Our Economic Security Approach
The geopolitical landscape impacts the way the quantum ecosystem will grow. We see a growing concern among policy-makers about the role of deep tech for the future of our economies. The emergence of a number of new industrial policy initiatives reflects this zeitgeist - not only in Europe. In this dynamic landscape, we feel that quantum technology has the responsibility to think ahead and tackle potential problems such as foreign interference or supply chain bottlenecks well in advance.
For the young quantum economy in Europe to grow in a sustainable way, we need to increase the number of investors who are committed to shape Europe’s deep tech landscape. With its in-house Infinity brand, QDNL has a dedicated investment team with the task to curate the right type of investors. This is not one-size-fits-all. Infinity brings tailor-made coaching to a whole new level. This includes a carefully curated global network of investors with a growing share from Europe. The team works closely with start-ups in our ecosystem and ensures that each potential investor is screened before real conversations can take place.
Global Supply Chains
It is too early to speak about supply chains in the classical sense. Even though R&D labs from around the world need equipment from a large number of different high-end suppliers, there is very little reliable data on what is being shipped across the globe. As the quantum economy grows, it is important to have a monitoring system in place to anticipate future developments - and to signal potential dependencies early on. QDNL invests in making this monitoring scheme available to its partners who are shaping the investment and policy landscape. The more we know about the various dependencies, the better we can develop investment strategies that help support the growth of Europe’s quantum ecosystem.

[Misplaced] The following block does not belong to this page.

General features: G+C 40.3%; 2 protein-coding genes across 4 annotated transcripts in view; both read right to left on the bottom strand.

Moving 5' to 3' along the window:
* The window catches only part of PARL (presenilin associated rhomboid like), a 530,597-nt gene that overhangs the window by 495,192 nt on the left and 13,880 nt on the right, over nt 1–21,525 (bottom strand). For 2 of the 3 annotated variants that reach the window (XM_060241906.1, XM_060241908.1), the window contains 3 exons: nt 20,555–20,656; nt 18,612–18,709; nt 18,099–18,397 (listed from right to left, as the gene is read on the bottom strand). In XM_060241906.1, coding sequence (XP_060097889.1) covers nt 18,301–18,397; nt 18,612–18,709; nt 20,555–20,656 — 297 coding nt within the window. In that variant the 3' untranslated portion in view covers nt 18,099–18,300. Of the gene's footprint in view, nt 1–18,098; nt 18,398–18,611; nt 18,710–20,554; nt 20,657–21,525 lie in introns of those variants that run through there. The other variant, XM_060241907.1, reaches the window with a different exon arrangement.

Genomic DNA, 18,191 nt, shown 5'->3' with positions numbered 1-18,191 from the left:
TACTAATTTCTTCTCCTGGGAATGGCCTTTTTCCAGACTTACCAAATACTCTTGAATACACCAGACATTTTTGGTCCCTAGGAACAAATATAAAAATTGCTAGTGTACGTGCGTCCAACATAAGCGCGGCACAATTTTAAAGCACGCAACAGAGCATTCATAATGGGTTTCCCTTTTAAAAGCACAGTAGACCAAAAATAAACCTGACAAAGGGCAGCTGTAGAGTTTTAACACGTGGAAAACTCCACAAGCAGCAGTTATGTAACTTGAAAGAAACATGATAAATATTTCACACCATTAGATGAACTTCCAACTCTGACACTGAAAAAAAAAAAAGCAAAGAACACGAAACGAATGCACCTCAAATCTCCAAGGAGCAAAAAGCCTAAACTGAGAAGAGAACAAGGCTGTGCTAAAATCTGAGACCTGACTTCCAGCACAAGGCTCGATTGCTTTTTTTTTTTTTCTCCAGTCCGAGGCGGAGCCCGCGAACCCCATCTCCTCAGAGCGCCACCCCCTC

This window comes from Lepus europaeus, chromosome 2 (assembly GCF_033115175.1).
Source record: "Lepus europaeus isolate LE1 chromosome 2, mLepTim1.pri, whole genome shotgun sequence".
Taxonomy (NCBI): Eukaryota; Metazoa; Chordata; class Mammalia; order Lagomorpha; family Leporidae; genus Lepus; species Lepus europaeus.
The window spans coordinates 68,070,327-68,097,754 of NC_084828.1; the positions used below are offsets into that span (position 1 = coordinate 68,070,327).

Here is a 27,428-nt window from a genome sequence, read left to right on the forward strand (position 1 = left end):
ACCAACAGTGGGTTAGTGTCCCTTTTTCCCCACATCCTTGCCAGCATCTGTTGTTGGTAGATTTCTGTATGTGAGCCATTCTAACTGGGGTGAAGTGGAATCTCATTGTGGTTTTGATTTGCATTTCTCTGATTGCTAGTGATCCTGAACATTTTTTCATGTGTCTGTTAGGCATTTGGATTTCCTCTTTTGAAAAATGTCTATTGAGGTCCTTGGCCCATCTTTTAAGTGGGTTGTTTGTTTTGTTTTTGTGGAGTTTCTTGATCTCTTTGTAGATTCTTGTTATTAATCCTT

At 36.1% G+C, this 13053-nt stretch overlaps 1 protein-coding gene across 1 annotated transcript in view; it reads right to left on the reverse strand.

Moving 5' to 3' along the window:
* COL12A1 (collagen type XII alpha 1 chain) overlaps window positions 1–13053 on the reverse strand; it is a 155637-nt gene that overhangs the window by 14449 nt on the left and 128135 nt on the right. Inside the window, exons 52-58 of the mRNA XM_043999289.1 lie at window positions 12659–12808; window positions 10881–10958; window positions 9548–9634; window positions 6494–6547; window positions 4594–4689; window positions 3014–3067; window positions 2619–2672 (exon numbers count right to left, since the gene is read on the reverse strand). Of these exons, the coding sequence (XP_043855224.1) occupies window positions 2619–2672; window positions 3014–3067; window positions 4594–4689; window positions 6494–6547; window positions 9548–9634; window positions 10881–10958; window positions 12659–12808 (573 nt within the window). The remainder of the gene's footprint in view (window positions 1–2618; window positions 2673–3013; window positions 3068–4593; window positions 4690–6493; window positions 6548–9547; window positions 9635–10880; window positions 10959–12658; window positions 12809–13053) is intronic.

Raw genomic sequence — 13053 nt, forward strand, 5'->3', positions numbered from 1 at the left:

Quantum technology has the potential to disrupt many of today’s industries. Experts in the field have the responsibility to reduce the risk of unwanted foreign interference. Europe’s R&D efforts are worth protecting from theft and they should not be used in violation of human rights. QDNL has an action plan (see below for download) in place to safeguard ‘knowledge security’ across its academic and entrepreneurial partners. QDNL invests in support measures that align with existing national and EU guidelines.
Without a proactive IP policy in place, quantum research will unlikely lead to establishing successful companies. In collaboration with academic institutions and research centres, QDNL has established a joint IP pool and corresponding deal terms that are applied to contracts between universities and start-ups as R&D moves “from lab to fab”. This way, tech transfer is not a prolonged individual negotiation about legal arrangements, but a standard process that saves time and resources for all partners involved.
Quantum technology - as many other high tech sectors - can be used both for civilian and military purposes. Export controls are in place for this kind of dual use technologies, with international treaties like the Wassenaar arrangement in place to allow for exports across national borders between member countries. Various segments of quantum technology are set to have a dual use status, and QDNL is committed to supporting the policy experts in change with timely and relevant information from the quantum community. At the same time, QDNL invests in studies on ‘the future of export control in a digital age’ in order to anticipate future developments in the regulatory landscape.
Every emerging industry needs agreements on interoperability and technical standards. In the quantum field, these conversations are happening through different channels, in different regions, with different mandates. QDNL invests in supporting the creation of an interconnected network of experts who can drive the conversation as the technology matures. QDNL also invests in a better understanding of the geopolitical dynamics that come with standardisation processes - and what can be learnt from previous technology sectors.